A common problem experienced by many surgeons is the collision of the endoscope with surgical instrumentation resulting in limited surgical freedom. Although with experience this problem is surmountable, frustration and inadvertent collision with the endoscope during a critical surgical moment has potential for resulting in a significant complication. Sources for collision of the surgical instrument with the endoscope are extranasaly at the site of the camera head and light cord, within the nasal cavity along the shaft of the endoscope, and at the tip of the endoscope. A further source of limited surgical freedom occurs when advancement of endoscope for visualization of deeper structures results in the camera head, lighting cord, and hand of endoscope driver obstructing the movement of lead surgeon's hands. Malleable endoscopes offer the potential advantage of reducing surgical collision by adjusting the camera head out of the way from entrance of the nasal cavity. Elhadi et al. assessed surgical freedom of the VisionSense 3D malleable endoscope with the VisionSense 3D rigid endoscope utilizing a cadaver model.[ 25 ] The malleable endoscope measures 4.7 mm in diameter compared with the 4.9 mm rigid endoscope, retains its shape after initially bent, and produces the same quality of image as its rigid counterpart. Elhadi et al. demonstrated significantly improved surgical freedom utilizing both uninostril and binostril techniques. Furthermore, they noted that surgical collisions were diminished at two points: The extranasal entry zone and at the tip of the endoscope since this could be displaced by surgical dissectors and then return to position given the memory property of malleable metal. One limitation of the malleable endoscope was noted during initial surgical approach when precise movements of the surgeons hand did not translate to the tip movement. Currently surgeons utilize various surgical techniques to improve surgical freedom such as selective middle turbinectomy and binostril technique. A potential unstudied advantage of the malleable endoscope may be in reducing the extent of surgical dissection currently needed to accommodate the rigid endoscope.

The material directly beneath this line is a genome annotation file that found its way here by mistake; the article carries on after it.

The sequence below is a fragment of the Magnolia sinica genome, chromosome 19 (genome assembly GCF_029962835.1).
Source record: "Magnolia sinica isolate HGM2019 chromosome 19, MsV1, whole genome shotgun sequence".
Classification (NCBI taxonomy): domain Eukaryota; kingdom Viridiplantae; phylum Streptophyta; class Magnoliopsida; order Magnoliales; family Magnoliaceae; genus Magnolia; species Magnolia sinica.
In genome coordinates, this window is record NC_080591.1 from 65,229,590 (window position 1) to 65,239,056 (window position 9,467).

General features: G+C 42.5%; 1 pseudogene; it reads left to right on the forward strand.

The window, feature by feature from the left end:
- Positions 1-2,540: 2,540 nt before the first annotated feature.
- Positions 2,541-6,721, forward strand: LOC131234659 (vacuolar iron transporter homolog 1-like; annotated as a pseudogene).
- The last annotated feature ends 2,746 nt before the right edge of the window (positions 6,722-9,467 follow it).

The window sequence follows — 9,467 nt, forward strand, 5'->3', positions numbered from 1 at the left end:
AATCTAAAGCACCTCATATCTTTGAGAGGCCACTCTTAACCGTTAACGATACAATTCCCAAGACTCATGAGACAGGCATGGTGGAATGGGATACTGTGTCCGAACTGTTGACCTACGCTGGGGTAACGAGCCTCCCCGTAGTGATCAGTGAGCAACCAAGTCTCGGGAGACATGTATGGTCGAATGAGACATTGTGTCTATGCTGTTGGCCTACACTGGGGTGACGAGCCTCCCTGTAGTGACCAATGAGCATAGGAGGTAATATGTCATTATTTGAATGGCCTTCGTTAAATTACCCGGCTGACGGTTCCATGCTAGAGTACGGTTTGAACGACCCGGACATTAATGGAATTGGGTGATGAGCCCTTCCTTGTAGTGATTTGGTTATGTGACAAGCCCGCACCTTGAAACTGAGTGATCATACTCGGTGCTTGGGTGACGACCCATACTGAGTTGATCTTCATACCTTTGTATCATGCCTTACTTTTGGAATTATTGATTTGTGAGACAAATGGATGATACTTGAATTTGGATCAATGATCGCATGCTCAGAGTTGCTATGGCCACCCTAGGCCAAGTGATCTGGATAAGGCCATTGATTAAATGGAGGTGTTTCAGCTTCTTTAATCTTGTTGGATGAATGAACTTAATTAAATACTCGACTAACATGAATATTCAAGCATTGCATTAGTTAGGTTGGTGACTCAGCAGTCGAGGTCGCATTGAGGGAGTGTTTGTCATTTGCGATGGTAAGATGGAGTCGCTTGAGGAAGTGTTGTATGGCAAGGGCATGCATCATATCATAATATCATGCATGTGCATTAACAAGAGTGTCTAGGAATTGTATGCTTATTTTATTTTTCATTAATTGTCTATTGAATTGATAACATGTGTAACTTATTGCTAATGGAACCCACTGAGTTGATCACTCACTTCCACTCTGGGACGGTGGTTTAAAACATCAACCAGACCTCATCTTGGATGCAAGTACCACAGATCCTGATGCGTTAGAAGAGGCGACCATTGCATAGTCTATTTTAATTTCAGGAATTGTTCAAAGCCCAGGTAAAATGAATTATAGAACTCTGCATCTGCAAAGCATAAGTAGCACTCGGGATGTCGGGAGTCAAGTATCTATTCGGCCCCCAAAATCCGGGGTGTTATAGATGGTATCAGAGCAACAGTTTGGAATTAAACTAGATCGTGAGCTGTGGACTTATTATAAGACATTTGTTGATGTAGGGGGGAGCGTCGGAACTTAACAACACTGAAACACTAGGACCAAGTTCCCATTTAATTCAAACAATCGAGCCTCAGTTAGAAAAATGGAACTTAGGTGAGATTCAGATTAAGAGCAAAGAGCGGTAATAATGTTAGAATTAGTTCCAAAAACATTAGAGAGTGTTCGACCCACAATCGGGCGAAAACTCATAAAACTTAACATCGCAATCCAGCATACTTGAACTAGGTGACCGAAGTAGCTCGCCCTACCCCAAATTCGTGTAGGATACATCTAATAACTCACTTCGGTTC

Significant advances over the past two decades in imaging technology, surgical instrumentation, skull base anatomical knowledge, and reconstructive techniques have resulted in the extended EEA becoming an integral part of the modern skull base surgeon's armamentarium. With growing use and greater experience, surgical outcomes continue to incrementally improve across many skull base pathologies, both benign and malignant. However, the importance of the learning curve in endoscopic surgery and use of a multi-disciplinary approach cannot be over-emphasized. As with any new surgical tool and technique, a firm foundation built on basic surgical technique and anatomical knowledge should be obtained prior to advancing to more complex surgical approaches and pathology. Additionally, realizing the limits of the endonasal approach and the reasonable use of transcranial approaches is critical. Finally, understanding the indications for radiosurgery, stereotactic radiotherapy, and medical treatment options within the treatment armamentarium for skull base pathology is also essential to optimize outcomes and reduce risk of surgical complications.